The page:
The Author.cshtml is pretty simple

<div class="form-group">
    <div class="col-md-10">
        @Html.HiddenFor(model => model.AuthorID)
        @Html.EditorFor(model => model.DisplayName, new { htmlAttributes = new { @class = "form-control" } })

The Corrected View

Now this is in place the view looks a lot better and it works.


Fig 4. Book.cshtml with corrected author functionality

When save is pressed the full object is passed to the Save Action and the object included authors can be persisted

What is interesting is the rendered output. Viewing the page source (stripping out the validation data elements, styling etc..) we see this

<input id="Authors_0__AuthorID" name="Authors[0].AuthorID" type="hidden" value="0">

<input id="Authors_0__DisplayName" name="Authors[0].DisplayName" type="text" value="Adam Freeman">

<input id="Authors_1__AuthorID" name="Authors[1].AuthorID" type="hidden" value="0">

<input id="Authors_1__DisplayName" name="Authors[1].DisplayName" type="text" value="Matthew MacDonald">

<input id="Authors_2__AuthorID" name="Authors[2].AuthorID" type="hidden" value="0">

<input id="Authors_2__DisplayName" name="Authors[2].DisplayName" type="text" value="Mario Szpuszta">

So the convention that the default model binding requires is revealed. I wouldn’t have just guessed it but the EditorFor Template does it for us.

Although both the id and name look like reasonable candidates for model binding, it is the name attribute that is used. The format for child objects is


so more complex objects are perfectly possible


and so on until you gone down a complex rabbit hole of 7 nested objects from which you might never return.

Adding New Authors (child objects)

One of the things we might want to do is enable a user to add new authors. Perhaps the retrieved book doesn’t have all the authors and the user is a stickler for detail. Knowing the required format of the child object html is going to help us with that. In its very simplest form it could a bit of jQuery based on this idea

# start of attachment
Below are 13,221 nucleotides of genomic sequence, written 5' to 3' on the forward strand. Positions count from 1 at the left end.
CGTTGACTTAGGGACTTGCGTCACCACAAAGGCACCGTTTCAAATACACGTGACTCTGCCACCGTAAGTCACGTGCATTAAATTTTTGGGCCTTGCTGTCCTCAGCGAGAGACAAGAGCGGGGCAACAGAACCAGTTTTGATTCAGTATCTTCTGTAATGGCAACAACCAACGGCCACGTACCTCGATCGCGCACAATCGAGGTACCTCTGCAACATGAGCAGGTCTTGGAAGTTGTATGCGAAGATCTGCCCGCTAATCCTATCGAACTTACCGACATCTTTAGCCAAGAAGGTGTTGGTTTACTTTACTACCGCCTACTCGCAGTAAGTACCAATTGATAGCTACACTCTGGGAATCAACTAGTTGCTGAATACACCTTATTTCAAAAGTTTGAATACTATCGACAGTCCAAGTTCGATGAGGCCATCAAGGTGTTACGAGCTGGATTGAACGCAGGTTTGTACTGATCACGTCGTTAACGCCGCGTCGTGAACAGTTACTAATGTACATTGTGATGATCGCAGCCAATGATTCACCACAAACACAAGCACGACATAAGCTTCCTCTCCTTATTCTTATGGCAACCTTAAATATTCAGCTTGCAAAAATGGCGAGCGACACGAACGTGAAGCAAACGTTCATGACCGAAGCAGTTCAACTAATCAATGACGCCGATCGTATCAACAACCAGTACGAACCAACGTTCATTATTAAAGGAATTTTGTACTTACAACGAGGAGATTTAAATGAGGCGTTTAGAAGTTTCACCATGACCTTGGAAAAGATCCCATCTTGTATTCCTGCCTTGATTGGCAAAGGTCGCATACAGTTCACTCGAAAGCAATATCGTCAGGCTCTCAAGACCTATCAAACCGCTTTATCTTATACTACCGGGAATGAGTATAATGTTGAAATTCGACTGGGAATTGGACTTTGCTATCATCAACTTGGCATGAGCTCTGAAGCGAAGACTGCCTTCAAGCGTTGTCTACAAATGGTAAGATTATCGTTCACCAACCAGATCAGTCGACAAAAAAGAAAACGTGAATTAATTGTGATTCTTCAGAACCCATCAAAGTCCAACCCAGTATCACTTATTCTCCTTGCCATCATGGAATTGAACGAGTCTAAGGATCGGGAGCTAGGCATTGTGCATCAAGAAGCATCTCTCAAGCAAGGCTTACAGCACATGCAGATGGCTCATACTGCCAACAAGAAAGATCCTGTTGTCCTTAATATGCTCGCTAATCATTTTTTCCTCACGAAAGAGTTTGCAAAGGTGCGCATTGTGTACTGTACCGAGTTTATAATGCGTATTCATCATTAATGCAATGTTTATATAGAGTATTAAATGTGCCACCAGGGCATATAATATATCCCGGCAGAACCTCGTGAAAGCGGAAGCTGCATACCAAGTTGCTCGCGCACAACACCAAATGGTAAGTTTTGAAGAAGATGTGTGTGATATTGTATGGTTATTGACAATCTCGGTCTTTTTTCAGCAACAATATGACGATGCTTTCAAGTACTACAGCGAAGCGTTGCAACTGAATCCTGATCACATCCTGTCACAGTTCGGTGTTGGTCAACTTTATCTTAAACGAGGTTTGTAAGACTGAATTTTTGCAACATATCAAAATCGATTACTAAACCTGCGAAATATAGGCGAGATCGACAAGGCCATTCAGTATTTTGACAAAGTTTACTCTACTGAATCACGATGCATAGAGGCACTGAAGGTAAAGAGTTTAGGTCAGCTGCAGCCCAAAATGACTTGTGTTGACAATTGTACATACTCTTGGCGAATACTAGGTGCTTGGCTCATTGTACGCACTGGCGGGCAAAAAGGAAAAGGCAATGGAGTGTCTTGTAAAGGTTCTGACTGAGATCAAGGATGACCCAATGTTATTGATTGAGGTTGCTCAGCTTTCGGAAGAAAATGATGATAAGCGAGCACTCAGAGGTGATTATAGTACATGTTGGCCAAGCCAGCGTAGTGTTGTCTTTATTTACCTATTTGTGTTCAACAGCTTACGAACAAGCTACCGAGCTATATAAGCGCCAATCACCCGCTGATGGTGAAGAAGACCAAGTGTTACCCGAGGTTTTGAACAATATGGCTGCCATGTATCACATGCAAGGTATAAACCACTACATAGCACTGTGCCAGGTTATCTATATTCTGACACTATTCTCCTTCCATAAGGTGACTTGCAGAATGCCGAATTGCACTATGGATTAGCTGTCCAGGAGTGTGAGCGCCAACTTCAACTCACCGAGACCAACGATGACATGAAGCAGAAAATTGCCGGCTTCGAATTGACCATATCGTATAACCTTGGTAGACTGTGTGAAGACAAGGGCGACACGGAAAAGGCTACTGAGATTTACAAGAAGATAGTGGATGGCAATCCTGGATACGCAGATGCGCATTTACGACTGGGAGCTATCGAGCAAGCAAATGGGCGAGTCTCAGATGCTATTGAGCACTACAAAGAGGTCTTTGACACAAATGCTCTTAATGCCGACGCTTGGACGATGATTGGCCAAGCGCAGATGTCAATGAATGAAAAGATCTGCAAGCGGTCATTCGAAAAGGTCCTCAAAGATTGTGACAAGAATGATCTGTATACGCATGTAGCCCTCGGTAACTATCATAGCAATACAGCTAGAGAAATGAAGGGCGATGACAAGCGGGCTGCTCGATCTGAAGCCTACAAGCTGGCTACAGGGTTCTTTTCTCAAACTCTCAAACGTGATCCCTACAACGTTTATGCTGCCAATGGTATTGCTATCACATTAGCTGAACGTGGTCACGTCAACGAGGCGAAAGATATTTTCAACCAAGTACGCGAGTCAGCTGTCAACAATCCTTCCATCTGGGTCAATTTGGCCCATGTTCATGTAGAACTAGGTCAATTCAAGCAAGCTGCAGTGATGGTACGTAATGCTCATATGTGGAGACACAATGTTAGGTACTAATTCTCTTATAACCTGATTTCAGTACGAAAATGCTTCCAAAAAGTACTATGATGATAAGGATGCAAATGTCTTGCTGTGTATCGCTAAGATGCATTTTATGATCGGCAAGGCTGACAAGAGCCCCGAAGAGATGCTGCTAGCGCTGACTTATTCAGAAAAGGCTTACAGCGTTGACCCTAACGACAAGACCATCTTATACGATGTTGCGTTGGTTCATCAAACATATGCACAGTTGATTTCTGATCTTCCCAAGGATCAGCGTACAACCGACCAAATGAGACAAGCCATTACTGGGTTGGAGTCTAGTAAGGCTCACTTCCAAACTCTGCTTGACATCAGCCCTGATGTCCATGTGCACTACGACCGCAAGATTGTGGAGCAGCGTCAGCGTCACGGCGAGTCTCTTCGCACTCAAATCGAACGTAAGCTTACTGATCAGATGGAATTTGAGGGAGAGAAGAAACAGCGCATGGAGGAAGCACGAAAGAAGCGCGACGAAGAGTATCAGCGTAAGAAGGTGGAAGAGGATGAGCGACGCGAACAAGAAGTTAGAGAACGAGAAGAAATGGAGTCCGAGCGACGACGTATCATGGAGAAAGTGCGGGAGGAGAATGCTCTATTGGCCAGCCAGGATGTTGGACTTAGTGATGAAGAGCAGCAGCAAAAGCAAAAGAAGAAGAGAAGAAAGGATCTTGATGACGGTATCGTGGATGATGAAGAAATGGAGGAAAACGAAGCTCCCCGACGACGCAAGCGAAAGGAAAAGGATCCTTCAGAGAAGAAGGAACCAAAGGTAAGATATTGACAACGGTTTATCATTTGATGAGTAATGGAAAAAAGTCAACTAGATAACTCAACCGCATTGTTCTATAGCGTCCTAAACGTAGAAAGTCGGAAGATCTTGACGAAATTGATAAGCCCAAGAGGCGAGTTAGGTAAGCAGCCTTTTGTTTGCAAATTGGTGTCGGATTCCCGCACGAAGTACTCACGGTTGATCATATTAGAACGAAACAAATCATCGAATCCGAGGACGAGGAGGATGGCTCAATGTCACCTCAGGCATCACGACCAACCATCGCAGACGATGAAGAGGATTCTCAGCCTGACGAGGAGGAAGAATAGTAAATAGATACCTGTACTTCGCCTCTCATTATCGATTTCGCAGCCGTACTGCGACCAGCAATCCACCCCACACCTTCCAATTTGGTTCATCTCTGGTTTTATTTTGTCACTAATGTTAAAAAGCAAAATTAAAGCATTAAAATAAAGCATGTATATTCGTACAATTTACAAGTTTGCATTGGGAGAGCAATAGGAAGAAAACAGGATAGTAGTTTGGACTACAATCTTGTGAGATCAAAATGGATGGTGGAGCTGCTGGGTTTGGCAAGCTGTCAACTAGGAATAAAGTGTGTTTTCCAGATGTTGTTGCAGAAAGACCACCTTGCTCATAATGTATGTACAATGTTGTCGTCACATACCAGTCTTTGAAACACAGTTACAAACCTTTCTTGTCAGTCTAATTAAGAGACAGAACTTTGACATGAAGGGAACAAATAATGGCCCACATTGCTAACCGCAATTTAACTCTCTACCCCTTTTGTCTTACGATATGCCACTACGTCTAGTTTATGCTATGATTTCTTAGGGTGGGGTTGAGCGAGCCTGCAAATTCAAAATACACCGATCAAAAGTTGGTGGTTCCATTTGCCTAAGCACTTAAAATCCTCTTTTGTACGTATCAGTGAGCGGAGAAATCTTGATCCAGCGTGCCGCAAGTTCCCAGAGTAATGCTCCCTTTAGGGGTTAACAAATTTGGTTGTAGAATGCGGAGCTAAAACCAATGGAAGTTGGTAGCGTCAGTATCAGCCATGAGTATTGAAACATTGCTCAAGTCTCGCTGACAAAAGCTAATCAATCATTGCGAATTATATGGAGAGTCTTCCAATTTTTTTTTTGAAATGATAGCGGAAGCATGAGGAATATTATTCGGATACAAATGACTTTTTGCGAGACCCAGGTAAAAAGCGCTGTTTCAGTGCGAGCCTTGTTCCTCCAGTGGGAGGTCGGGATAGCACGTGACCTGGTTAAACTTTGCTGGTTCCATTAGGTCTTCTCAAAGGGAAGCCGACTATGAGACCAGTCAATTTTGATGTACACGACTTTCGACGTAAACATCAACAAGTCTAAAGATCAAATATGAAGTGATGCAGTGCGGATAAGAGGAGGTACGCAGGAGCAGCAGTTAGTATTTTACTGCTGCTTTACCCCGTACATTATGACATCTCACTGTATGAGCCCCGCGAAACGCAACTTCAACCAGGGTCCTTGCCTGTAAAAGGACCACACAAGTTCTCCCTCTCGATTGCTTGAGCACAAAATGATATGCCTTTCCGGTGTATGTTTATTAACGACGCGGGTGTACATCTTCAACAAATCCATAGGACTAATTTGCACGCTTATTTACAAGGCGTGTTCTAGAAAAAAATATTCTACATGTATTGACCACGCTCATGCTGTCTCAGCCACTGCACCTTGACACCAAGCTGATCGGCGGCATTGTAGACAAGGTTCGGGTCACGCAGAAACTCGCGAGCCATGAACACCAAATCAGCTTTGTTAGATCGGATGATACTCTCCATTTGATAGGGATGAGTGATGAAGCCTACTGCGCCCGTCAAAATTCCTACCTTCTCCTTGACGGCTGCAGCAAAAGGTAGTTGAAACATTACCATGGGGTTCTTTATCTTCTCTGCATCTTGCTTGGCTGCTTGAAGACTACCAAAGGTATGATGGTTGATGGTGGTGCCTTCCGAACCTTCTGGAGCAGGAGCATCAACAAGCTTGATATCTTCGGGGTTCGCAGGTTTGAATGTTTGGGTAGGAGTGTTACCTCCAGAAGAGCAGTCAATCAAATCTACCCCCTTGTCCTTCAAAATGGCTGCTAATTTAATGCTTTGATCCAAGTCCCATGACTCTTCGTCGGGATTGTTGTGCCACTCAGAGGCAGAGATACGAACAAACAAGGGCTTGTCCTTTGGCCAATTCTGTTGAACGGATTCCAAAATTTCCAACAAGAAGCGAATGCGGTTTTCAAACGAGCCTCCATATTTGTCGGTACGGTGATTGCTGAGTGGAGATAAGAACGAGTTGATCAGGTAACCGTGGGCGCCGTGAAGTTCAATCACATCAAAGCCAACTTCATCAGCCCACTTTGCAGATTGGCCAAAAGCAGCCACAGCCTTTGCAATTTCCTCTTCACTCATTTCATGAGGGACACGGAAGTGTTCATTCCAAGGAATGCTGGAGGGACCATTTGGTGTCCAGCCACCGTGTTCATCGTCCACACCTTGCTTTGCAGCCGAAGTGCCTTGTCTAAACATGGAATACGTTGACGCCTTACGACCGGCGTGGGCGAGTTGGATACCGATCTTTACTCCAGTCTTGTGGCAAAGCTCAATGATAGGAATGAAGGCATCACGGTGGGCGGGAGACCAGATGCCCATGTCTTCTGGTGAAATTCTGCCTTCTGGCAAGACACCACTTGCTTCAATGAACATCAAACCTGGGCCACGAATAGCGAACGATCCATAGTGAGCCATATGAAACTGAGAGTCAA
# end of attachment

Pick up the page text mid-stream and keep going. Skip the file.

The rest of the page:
var index = getLastIndex() + 1;
var newAuthor = $(“#authorTextBox”).val();

$( ".container" ).after("<input id="Authors_" + index + "__AuthorID" name="Authors[" + index + "].AuthorID" type="hidden" value=0>" );

$( ".container" ).after ("<input id=’Authors_" + index + "__DisplayName' name='Authors[" + index + "].DisplayName' type=text value='"+ newAuthor + "'>" );

But we would need to bit cleverer, use templating, work out the next index etc… But this gives us the starting point to be able to provide that functionality. An exercise for another day perhaps.

I’ve now implemented a solution using Handlebars.js to add authors into the complex object. See this post for details.

DisplayFor Templates

As an aside we could/should also do a template for displaying a read version of the model i.e. when the following call is made in a view.

@Html.DisplayFor(model => model.Author)

It’s not needed to get this to work but it seems like a generally good and wholesome thing to provide this as well. The display template can be very simple..

@model Author

@Html.DisplayFor(model => model.DisplayName, new { htmlAttributes = new { @class = "form-control" } })

 Useful Links

More detail about EditorFor and DisplayFor templates

Some more insight into how complex data binding works

How to manipulate the DOM through JQuery which we would need to dig into a bit to implement adding an author

Google Books API reference in the blog post